Here's how it went down.
Almost immediately after I got home from Atlanta and fun soap class, I started gathering materials. I was in good shape on the ingredients but needed a few basic supplies and safety equipment.
A trip to the grocery store and I was all set.
The next day, deep breath. Let's do this.
Measured and melted my oils. Easy peasy.
I took the water and lye outside to mix it since the combination can produce serious fumes. After an even bigger deep breath (behind face mask), I poured the lye into the water and stirred. I think I held my breath which I suppose made the face mask rather redundant, but safety first.
The water is a brownish green color because I had steeped chopped rosemary prior to lye addition. Except for my pounding heart, adding lye was extremely uneventful. No volcano of chemicals spewed and while it was rather impressive that my room temperature water shot up to 160 degrees, that was the extent of the change. As it should be. Phew!
Then I had to wait for the oils and lye water to cool down. So I paced around the kitchen and obsessively checked the thermometer fourteen thousand times.
A little surprisingly, everything mixed up as it should. Trace was achieved. Rosemary and grapefruit essential oils were added, and the whole thing was poured into a little cardboard mold lined with freezer paper.
I wrapped the box in a towel and let it sit for 24 hours for the soap to "gel" (still don't know what that really means) and harden.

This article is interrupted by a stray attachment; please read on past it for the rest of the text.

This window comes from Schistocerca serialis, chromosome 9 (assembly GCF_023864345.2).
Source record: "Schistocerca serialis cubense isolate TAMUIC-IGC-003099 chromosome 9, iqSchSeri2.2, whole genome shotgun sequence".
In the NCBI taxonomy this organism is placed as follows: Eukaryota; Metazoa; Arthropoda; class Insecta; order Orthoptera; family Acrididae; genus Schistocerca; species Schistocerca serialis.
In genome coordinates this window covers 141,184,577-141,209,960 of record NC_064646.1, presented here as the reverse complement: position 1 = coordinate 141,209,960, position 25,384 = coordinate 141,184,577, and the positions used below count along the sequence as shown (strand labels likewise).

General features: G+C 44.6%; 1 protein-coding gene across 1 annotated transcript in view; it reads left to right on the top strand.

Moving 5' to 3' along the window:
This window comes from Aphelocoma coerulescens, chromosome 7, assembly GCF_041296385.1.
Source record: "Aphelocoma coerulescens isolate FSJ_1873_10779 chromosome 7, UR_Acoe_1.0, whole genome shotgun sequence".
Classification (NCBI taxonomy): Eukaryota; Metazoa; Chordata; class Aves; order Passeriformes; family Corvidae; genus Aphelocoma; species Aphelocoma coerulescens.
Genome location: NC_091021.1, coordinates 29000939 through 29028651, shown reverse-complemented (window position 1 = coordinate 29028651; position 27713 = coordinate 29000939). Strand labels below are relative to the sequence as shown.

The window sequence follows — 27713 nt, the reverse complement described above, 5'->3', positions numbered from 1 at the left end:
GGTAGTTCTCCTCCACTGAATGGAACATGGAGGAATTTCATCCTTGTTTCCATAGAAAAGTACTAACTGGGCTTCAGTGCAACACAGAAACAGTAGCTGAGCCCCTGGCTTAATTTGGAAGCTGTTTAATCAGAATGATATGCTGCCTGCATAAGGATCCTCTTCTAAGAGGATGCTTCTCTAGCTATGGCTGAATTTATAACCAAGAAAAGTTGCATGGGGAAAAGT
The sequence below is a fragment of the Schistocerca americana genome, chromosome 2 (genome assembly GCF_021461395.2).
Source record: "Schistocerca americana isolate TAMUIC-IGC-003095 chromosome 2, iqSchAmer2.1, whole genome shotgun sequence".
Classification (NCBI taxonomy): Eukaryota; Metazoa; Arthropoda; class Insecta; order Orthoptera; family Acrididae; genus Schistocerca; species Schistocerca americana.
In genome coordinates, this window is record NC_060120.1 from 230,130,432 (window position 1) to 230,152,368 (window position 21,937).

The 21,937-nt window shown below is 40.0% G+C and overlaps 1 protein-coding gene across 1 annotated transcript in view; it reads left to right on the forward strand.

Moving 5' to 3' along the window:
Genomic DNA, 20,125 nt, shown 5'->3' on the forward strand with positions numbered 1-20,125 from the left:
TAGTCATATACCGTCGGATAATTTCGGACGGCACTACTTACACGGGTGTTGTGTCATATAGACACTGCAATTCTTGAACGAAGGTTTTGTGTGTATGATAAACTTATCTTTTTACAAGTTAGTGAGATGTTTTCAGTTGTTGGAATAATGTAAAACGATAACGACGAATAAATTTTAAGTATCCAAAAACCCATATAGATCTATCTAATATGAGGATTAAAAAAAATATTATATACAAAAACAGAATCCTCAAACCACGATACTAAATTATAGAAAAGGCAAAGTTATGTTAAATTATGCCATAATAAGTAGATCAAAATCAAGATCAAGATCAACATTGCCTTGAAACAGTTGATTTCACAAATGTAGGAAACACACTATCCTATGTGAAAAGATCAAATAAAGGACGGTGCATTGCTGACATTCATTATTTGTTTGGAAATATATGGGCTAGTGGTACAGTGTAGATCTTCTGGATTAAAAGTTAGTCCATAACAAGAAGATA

The next day, I popped a block of soap out of the mold. It appeared okay.
So I sliced.
Consistency seemed good. So what next? Run to the shower and use my new soap? Sadly, no. Cold process soaping is not an instant gratification kind of craft, and the soap needs to cure 4-6 weeks to fully harden. My lovely rosemary soap joined the lavender soap from class on a dresser. And there it remains.
I trimmed these bars to have straight edges, hence the pile of scraps to the left. The nice thing about scraps is that after a week, I tried to use a few of the bigger pieces. Scraps held together perfectly, and lathered, and did all the stuff soap is supposed to do. Good sign!
Not bad for my first batch and for really not know what the hell I'm doing.
That first batch has already been joined by a second, a lavender mint batch that smells lovely and was a total color fail since I tried to make it lilac and ended up with a pale green. I have a lot to learn! Loving my new hobby, and I can't wait to experiment with more colors and swirls and different fragrances, and seriously, I'm going to have SO MUCH SOAP.
Friends and family, just know, you will all be getting soap for the holidays!